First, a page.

Also, why buy the whole company when you can get an Architecture License for a lot less, and still be able to do what you wish with the design?
I begin to wonder have MS lost the plot.
Buying Danger (Sidekick), cripple the design of new phone, release Kin and kill it 46 days later.
I suspect if Phone 7 is not a roaring success it and Zune will be gone by Easter.
Xbox wants to make a big profit (not just outsell Wii & PS3) or after Christmas it will be turfed out to the Animal shelter too.
Why on earth would they want to fiddle with CPU innards? Did someone click wrong box on ARM shopping trolly? Do they want to prove that they are better than Intel or Intrinic/PA Semi/Apple at fiddling with Silicon?
In other possibilities
Area's Microsoft could be using this:
1) Kenetic needs some local processing and a cheaper version would mean a custome ARM SOC perhaps.
2) Peripherals - Microsoft love to dable in this area
3) Logical expansion option to there mobile phone market
4) ARM is FOTM so why not, nobody got sacked for buying IBM^H^H^HARM :)
5) They have finaly realised that if they sold there operating system with a added securty/coprocessing/extra omph hardware bolt-on (PCI, network sudo firewall/software dongle affair, USB, many options) then they could ileminate piracy, offer the customer better value/security and make more money.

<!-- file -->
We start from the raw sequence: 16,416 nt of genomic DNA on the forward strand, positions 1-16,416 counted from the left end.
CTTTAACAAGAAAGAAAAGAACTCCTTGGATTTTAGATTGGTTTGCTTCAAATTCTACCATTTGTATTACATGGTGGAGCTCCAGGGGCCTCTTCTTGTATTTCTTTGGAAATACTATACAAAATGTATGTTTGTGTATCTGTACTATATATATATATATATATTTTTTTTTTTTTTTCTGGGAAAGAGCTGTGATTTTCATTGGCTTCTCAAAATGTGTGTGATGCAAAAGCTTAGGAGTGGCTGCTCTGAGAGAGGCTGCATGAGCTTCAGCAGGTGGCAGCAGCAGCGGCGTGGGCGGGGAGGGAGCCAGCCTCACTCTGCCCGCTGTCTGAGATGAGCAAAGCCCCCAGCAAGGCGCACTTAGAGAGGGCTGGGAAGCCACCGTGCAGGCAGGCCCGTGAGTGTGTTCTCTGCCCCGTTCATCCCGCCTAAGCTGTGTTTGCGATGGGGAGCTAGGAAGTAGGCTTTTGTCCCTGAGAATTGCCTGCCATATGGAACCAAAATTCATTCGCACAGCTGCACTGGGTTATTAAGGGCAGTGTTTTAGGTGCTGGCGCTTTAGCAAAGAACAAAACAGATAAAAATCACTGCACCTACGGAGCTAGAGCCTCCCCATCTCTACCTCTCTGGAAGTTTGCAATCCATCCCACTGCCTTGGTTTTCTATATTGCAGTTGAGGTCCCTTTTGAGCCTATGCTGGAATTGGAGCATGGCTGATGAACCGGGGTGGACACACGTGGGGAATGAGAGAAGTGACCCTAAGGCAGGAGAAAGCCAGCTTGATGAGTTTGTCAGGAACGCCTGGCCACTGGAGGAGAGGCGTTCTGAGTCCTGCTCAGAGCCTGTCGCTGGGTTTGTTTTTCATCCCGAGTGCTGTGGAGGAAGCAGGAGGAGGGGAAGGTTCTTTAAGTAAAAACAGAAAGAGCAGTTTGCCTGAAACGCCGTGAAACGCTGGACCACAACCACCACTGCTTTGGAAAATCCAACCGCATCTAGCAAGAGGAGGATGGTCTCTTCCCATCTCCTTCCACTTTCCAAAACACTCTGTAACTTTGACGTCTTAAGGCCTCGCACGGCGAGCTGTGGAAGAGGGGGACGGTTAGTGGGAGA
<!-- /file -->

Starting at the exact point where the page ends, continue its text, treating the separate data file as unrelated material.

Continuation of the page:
6) There after more pull with Intel. Or perhaps playing playground business jibes to counter Intel from doing there own operating systems - not like they aint done deals like that in the past given windows NT was aimed at many vendor CPU's at one stage and now the Itanium is being disgarded by microsoft in increasing moves then you can see Intel's and Microsofts unwritten agreements start to disapear.
7) Microsofts cload based service needs and edge and a custom rack/box they can sell that is low power would certainly help with that edge give a cload based OS not as complicated as a user interacting one as the input is alot more limited/controled and sanatisable. Cload based services aint just about the software, its the total cost in the end.
8) MULTI-BALL err I mean multi core......xbox cpu. Besides dont need them multi core when you can multi chip cheaper overall even a 3 chip single core setup would beat a dualcore setup on the overall usage of such a system - memory always the bottleneck for cross thread communications when you look at the overall usage as a whole and a nice unified memory area with local memory per core/chip would make things realy cheap and funky.